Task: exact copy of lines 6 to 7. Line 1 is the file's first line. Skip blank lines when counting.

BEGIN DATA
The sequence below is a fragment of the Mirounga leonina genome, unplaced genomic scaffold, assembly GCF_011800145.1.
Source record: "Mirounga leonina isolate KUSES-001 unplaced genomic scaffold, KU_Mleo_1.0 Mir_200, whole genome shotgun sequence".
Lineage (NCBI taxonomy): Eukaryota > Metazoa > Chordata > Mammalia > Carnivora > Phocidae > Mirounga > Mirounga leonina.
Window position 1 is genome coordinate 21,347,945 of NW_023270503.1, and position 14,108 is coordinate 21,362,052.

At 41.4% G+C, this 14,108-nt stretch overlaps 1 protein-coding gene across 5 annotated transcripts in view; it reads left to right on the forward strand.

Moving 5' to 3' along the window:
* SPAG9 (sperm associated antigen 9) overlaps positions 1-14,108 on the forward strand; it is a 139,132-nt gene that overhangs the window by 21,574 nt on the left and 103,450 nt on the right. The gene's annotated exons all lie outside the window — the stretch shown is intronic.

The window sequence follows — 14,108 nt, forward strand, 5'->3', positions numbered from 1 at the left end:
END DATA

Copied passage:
Moving 5' to 3' along the window:
* SPAG9 (sperm associated antigen 9) overlaps positions 1-14,108 on the forward strand; it is a 139,132-nt gene that overhangs the window by 21,574 nt on the left and 103,450 nt on the right. The gene's annotated exons all lie outside the window — the stretch shown is intronic.